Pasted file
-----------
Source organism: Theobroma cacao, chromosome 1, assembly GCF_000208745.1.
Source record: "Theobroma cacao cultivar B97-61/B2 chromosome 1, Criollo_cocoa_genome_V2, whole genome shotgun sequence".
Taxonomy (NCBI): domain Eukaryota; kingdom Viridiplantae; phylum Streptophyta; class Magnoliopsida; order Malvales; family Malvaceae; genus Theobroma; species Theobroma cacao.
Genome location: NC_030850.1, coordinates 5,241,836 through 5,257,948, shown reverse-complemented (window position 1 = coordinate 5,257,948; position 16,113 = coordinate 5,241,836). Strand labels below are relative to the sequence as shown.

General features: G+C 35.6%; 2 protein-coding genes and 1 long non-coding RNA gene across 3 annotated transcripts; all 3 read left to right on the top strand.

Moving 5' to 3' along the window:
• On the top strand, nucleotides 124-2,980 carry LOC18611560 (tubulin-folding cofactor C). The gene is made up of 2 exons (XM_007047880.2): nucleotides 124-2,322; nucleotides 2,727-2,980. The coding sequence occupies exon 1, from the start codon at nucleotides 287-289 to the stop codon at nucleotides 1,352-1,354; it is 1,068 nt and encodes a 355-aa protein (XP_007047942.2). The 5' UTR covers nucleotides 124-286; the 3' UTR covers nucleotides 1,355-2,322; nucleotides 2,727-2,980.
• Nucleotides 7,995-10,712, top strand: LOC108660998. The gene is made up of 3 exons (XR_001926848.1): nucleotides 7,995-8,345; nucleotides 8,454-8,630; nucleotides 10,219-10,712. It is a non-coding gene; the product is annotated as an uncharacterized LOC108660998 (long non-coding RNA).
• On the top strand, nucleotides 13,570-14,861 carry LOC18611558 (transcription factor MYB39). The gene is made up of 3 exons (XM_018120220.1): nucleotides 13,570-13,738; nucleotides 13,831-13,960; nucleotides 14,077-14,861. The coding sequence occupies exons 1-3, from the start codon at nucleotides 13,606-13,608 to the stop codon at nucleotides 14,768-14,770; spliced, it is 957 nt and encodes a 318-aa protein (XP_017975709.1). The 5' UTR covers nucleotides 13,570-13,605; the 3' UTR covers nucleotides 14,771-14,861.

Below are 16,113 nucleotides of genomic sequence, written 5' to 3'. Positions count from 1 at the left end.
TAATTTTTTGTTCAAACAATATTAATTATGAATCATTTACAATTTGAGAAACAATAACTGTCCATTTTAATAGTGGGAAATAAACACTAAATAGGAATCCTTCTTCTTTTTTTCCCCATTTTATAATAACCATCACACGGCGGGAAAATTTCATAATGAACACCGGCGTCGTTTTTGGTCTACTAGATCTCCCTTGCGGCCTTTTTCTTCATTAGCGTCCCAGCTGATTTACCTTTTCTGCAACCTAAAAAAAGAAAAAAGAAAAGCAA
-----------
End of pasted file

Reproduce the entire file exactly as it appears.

Source organism: Theobroma cacao, chromosome 1, assembly GCF_000208745.1.
Source record: "Theobroma cacao cultivar B97-61/B2 chromosome 1, Criollo_cocoa_genome_V2, whole genome shotgun sequence".
Taxonomy (NCBI): domain Eukaryota; kingdom Viridiplantae; phylum Streptophyta; class Magnoliopsida; order Malvales; family Malvaceae; genus Theobroma; species Theobroma cacao.
Genome location: NC_030850.1, coordinates 5,241,836 through 5,257,948, shown reverse-complemented (window position 1 = coordinate 5,257,948; position 16,113 = coordinate 5,241,836). Strand labels below are relative to the sequence as shown.

General features: G+C 35.6%; 2 protein-coding genes and 1 long non-coding RNA gene across 3 annotated transcripts; all 3 read left to right on the top strand.

Moving 5' to 3' along the window:
• On the top strand, nucleotides 124-2,980 carry LOC18611560 (tubulin-folding cofactor C). The gene is made up of 2 exons (XM_007047880.2): nucleotides 124-2,322; nucleotides 2,727-2,980. The coding sequence occupies exon 1, from the start codon at nucleotides 287-289 to the stop codon at nucleotides 1,352-1,354; it is 1,068 nt and encodes a 355-aa protein (XP_007047942.2). The 5' UTR covers nucleotides 124-286; the 3' UTR covers nucleotides 1,355-2,322; nucleotides 2,727-2,980.
• Nucleotides 7,995-10,712, top strand: LOC108660998. The gene is made up of 3 exons (XR_001926848.1): nucleotides 7,995-8,345; nucleotides 8,454-8,630; nucleotides 10,219-10,712. It is a non-coding gene; the product is annotated as an uncharacterized LOC108660998 (long non-coding RNA).
• On the top strand, nucleotides 13,570-14,861 carry LOC18611558 (transcription factor MYB39). The gene is made up of 3 exons (XM_018120220.1): nucleotides 13,570-13,738; nucleotides 13,831-13,960; nucleotides 14,077-14,861. The coding sequence occupies exons 1-3, from the start codon at nucleotides 13,606-13,608 to the stop codon at nucleotides 14,768-14,770; spliced, it is 957 nt and encodes a 318-aa protein (XP_017975709.1). The 5' UTR covers nucleotides 13,570-13,605; the 3' UTR covers nucleotides 14,771-14,861.

Below are 16,113 nucleotides of genomic sequence, written 5' to 3'. Positions count from 1 at the left end.
TAATTTTTTGTTCAAACAATATTAATTATGAATCATTTACAATTTGAGAAACAATAACTGTCCATTTTAATAGTGGGAAATAAACACTAAATAGGAATCCTTCTTCTTTTTTTCCCCATTTTATAATAACCATCACACGGCGGGAAAATTTCATAATGAACACCGGCGTCGTTTTTGGTCTACTAGATCTCCCTTGCGGCCTTTTTCTTCATTAGCGTCCCAGCTGATTTACCTTTTCTGCAACCTAAAAAAAGAAAAAAGAAAAGCAA